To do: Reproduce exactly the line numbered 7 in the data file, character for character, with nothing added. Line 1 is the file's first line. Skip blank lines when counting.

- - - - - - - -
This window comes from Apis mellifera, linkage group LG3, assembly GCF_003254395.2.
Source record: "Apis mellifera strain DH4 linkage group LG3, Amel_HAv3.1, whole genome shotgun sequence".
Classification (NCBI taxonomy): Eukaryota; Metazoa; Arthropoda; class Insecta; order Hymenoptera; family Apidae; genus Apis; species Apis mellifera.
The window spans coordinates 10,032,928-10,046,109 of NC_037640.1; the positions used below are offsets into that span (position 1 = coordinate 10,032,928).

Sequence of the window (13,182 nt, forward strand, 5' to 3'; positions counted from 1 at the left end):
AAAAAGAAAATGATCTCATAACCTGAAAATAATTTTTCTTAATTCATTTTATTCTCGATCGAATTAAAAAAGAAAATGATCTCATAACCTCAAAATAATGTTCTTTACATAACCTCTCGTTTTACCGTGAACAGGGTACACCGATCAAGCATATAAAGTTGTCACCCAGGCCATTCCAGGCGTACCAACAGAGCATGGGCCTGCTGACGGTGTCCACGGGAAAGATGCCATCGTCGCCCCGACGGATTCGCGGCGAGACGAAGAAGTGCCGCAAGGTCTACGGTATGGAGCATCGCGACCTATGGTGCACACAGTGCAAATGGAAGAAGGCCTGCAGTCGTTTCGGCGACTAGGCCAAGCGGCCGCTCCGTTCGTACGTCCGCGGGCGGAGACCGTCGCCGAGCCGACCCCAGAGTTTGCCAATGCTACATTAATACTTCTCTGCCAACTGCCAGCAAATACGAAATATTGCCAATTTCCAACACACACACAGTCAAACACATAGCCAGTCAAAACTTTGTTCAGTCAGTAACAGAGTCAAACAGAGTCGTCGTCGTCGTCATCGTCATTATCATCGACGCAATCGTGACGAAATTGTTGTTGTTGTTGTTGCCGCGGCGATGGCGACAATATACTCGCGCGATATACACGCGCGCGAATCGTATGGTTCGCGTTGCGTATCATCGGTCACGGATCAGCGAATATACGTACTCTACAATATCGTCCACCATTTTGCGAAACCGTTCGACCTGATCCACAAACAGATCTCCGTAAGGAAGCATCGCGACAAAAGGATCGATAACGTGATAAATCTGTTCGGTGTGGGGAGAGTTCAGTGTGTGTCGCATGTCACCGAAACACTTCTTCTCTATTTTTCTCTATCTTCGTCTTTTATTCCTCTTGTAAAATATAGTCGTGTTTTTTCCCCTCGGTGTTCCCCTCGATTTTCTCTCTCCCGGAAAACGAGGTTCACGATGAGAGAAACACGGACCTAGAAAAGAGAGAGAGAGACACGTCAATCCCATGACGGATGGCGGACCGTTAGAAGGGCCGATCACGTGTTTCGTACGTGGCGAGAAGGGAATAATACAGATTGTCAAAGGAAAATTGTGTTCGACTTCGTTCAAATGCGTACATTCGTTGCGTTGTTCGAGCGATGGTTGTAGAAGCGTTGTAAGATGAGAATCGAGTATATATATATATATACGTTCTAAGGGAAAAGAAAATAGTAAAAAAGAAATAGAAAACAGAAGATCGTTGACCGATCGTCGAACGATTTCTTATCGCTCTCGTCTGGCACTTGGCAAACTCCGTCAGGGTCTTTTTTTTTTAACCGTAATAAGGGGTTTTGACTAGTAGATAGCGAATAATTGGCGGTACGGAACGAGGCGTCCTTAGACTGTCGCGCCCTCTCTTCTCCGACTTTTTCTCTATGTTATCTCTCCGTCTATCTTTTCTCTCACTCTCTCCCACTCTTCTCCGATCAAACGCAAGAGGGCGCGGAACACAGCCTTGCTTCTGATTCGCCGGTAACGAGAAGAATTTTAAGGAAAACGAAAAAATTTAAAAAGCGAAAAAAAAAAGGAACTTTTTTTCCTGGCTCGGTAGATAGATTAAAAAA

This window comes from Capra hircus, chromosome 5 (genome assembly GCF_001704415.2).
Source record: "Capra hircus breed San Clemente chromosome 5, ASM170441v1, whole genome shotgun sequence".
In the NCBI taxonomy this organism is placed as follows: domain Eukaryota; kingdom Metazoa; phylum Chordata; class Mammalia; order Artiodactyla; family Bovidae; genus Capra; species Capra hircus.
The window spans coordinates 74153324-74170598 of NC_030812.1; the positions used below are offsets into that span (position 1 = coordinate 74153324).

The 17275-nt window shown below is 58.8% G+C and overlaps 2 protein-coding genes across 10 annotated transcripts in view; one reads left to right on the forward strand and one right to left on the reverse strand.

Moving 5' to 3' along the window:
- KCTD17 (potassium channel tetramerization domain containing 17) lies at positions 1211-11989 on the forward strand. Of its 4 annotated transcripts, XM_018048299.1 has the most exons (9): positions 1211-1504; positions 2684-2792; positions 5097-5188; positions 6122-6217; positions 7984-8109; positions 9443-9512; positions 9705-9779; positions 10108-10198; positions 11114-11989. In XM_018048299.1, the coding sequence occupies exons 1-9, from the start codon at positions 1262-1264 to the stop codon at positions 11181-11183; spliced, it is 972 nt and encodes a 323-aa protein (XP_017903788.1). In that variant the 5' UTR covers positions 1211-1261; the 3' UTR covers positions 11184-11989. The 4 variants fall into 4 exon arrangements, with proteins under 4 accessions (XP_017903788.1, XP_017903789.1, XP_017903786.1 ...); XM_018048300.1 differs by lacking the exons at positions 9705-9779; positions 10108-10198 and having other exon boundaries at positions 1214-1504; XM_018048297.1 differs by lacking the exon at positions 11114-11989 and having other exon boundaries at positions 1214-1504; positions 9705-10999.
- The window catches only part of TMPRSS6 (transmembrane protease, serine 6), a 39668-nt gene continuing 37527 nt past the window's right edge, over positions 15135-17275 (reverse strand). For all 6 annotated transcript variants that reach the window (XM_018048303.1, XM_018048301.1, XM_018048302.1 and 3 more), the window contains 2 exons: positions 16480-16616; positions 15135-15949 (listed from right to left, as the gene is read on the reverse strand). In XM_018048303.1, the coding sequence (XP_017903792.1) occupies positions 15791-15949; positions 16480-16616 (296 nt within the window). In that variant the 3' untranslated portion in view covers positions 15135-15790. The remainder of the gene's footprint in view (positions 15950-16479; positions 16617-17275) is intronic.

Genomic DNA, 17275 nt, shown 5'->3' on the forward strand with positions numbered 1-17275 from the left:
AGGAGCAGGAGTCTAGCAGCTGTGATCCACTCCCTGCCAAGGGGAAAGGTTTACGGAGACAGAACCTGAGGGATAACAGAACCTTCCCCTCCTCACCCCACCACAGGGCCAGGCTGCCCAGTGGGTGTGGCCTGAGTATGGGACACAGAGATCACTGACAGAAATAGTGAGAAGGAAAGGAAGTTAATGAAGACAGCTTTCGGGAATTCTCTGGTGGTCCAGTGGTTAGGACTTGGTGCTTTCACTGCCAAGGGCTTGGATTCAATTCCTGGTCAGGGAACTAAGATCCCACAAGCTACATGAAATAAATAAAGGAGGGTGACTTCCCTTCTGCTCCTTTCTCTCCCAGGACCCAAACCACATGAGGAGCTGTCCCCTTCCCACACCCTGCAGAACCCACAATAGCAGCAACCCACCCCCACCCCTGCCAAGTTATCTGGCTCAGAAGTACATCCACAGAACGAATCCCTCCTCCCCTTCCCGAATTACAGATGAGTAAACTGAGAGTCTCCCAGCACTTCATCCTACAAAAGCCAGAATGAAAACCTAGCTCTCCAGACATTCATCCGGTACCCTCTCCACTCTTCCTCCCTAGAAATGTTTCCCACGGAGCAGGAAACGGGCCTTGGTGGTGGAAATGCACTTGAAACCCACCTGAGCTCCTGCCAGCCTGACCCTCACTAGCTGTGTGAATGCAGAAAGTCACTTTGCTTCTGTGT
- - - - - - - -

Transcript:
This window comes from Capra hircus, chromosome 5 (genome assembly GCF_001704415.2).